Sailing to Purgatory
The final scene in this true adventure shocked the author, too.

‘The reader will be enthralled as Paul, former Fleet Street journalist turned professional yachtmaster, takes us along on his ‘swallowing the anchor’ voyage, his retirement from the sea.

'This self-confessed newish ancient mariner … has spent almost a lifetime sailing solo, as both an ocean going competitive yachtsman, as a DoT Commercial Yachtmaster, and during his circumnavigation to become a singlehanded Cape Horner ... Sailing to Purgatory has all the roller coaster elements of a heart stopping adventure — drama on the high seas, observing life ... undersea volcanoes, a love interest, and waves high enough to scare the pants off most of us.’ - Brenda Vowden, journalist, avid reader

Home from the outside ... St Helenans,
'Saints', round their South Atlantic
island in Midshipman,
en route for Stockholm.

Enterprising forebears ... The house Paul's father designed, and the car his paternal grandfather designed and built.

Running repairs ... crewman Declan checks rig fittings on the superyacht, Midshipman, which Paul sailed from the Cape to Sweden.

Sail power ... Gavin's Howe's beautiful yacht in the Mediterranean.

Rescue in the Southern Ocean ... Yachting World's international edition this month features Paul and Captain Fantastic in its Great Seamanship series.

Pat and Gerry Adamson, two wonderful supporters get Spirit of Pentax ready for her circumnavigation.

Home sweet home ... St Helena islanders, after a voyage round their island home on the superyacht, Midshipman.

Baptism of a Cape Horner ... Lady Chichester names Spirit of Pentax in a ceremony at Brighton Marina.

Homeward Bound 2 is prepared for her attempt on the longest open boat record.

Tri trials ... testing Paul's entry in the singlehanded race across the Atlantic are great friends Ron Pell, Jerry Freeman plus a keen helper.

Cover up ... Bob Abrahams works on cover ideas for Sailing to Purgatory.

Stocking up for 18 months ... Last minute farewells before Spirit of Pentax and Paul left on the long route to become Cape Horners.

Death of a racer ... Baltic Wind flounders after running into a container in the South Atlantic. Paul and a lady shipmate spent eight worrying days in a liferaft.

That jury! I was writing yesterday about the seeming attitude of the driving force of the jury - if I might put the stronger personalities into such a bracket. A sort of spirit of Lieutenant Columbo was present. Forget the lawyers' way with innuendos. They'd sort out the baddies.

And when one of the doubtful points the prosecution offered was being aired, the Columbo faction went into a sort of huddle. The leader jumped to his feet. He asked the judge for permission to speak.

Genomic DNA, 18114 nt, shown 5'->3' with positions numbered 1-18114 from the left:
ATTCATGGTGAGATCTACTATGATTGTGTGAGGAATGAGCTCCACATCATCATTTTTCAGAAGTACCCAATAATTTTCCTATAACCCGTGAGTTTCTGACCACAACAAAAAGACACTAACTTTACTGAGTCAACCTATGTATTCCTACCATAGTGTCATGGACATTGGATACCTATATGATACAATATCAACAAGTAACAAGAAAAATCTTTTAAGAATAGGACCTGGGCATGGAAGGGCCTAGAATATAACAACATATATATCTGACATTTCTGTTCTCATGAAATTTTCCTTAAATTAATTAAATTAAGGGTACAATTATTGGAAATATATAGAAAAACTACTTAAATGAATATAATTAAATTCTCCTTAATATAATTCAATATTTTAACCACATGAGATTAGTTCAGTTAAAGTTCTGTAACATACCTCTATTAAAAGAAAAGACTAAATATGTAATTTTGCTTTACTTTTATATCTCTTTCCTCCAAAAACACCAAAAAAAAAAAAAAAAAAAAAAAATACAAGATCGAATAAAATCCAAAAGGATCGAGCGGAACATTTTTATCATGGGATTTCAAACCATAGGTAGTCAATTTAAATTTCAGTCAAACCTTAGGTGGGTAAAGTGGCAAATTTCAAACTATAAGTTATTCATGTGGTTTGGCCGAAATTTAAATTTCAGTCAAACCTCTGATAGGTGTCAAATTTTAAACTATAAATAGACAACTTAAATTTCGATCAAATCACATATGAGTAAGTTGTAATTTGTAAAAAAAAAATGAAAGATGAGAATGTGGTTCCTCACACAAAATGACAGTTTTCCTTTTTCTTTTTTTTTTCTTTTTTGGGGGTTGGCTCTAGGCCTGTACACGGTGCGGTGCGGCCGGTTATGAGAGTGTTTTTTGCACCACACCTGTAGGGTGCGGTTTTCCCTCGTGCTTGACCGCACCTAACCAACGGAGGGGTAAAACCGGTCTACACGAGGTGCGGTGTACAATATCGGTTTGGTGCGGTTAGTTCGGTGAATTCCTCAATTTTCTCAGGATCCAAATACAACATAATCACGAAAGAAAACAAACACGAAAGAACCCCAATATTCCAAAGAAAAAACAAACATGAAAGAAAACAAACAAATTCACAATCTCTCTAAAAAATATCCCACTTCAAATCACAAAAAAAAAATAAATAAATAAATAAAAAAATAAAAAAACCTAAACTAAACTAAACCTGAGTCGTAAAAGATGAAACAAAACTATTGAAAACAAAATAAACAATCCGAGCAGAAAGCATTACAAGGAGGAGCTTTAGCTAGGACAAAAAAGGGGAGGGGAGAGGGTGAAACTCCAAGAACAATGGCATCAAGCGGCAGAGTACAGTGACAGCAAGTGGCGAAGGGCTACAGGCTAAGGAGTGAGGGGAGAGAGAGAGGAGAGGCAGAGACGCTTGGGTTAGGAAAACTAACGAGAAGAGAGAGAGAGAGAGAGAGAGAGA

Ship's Log 09 ii 2017 | Woolwich Crown Court | approx 51° 30' N x 0° 5' E | Wind ENE 8 knots | Barometer 1027 falling
Overcast, dull | Temperature 5°

Image of part of  a Sailing to Purgatory webpage to illustrate the article.
Flourishing flora ... It might be winter (no question about that) but the undergrowth somewhere on the outskirts of London grows well. Oh, no peeking through the fence, please.
The questionable point that the prosecution wanted to offer as a piece of evidence concerned a jacket found in a room which might have been the setting for some inferred criminal activity. The jacket may well have belonged to one of the defendants. He might have inadvertently left it behind.

Get the suspect onto the witness stand, Columbo said. Bring the jacket and let the bloke try it on. He outlined the plan as if this might be quite a ground shaking idea.

The judge, as patient as ever with the jury, reminded the spokesmen and those in the jury box that they were there to consider what was presented to them, and that was all.

Twelve willing detectives

Colombo returned to his seat. He didn't look too defeated. It's not every juror who gets to offer a helpful nod to a judge.

The attempt to be twelve willing detectives and true - though actually there were just eleven of them - might have made Colombo feel good, but it didn't do much to encourage the crowd of defendants.

In the next blog, I'll tell you what it was like to see the outside of that court room for the first time. We defendants knew only the interior, and the long tunnel from the top security prison, over the eighteen months of the trial, and on a few preliminary appearances, too.

I planned to illustrate the blog with a photo or two. Security spotted me and approached rapidly. I was made to delete the shots.

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